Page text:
How to Create Innovation in Government
Innovation in government doesn’t have to be radical — it just means producing better results with better tools. Sometimes innovation happens in leaps and bounds, sometimes it happens incrementally. Innovation can mean new technology, but it can also mean a change in processes, leadership and culture. So how can government agencies create a culture that encourages innovation in all these ways? GovTech explores the Conditions for Innovation in a recent article.
There are a few key conditions for innovation:
- Leadership: Thought leaders in any agency who are willing to advocate for change.
- Clear communication: Keep everyone engaged and vocal about ideas and risks.
- Acknowledging the challenges clearly: Start with a clear-eyed, objective definition of what needs to be fixed.
- Creativity: Welcome new ideas, and keep applying new tools in new ways.
- Cross-functional, non-hierarchical teams: It’s important to creative thinkers, as well as pragmatists. Include visionaries and bean-counters, high-level managers and on-the-ground foot soldiers. Keep a range of skills and attitudes on your team.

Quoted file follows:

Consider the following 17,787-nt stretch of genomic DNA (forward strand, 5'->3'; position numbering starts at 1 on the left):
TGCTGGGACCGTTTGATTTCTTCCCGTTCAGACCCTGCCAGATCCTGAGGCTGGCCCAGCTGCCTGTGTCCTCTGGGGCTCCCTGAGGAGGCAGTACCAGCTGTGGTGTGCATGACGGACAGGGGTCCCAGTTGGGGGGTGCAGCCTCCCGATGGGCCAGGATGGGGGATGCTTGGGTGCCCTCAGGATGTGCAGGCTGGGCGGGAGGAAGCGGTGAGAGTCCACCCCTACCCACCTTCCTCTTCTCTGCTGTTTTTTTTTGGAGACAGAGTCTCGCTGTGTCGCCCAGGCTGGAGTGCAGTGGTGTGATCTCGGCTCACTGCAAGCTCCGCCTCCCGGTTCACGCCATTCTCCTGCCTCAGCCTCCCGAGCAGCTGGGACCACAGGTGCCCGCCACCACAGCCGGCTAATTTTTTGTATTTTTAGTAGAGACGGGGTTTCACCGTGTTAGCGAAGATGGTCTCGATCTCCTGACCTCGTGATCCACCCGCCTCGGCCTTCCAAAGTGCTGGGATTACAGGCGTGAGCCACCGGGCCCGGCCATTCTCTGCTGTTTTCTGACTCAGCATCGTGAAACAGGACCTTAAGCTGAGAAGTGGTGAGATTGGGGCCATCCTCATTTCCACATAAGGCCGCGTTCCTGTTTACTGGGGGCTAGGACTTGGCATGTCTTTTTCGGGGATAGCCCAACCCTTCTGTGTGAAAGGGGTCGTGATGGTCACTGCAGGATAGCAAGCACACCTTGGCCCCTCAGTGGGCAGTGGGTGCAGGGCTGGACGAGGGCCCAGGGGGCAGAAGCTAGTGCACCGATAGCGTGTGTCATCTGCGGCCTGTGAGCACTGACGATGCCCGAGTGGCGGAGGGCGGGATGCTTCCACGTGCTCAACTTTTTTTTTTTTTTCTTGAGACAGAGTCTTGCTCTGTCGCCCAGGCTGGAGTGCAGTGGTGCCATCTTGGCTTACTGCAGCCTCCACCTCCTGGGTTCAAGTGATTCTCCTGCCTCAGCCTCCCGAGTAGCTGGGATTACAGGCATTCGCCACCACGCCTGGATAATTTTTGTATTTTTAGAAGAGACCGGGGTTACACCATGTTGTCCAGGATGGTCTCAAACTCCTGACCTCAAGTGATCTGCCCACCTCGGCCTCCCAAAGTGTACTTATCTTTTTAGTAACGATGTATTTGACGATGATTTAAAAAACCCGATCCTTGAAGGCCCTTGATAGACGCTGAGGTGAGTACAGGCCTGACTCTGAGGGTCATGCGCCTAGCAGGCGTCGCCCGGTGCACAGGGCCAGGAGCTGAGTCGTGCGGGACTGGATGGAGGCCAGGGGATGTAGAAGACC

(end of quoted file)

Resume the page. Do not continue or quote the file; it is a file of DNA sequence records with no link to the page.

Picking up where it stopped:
- Follow the leaders, not the masses: Look at who is trying and proving new approaches, rather than following most common practices. You don’t have to invent the wheel, just follow those who are.
- Small risks: Change can happen incrementally and in small tests. Try a pilot program approach and test what works.
What thwarts innovation? Avoid these barriers:
- Fear of failure: Change involves failures. New programs and new technology are rarely perfect. Tolerate a certain level of failure, and keep trying.
- Bureaucracy and hierarchy: Don’t let old structures and rigid leadership hold up ideas from new sources.
- Bad communication: Keep everyone informed about progress; be transparent about outcomes, even if they are failures; be clear about your goals and processes.
Read more about the Alliance for Innovation and Karen Thoreson’s perspectives on innovation in government at GovTech.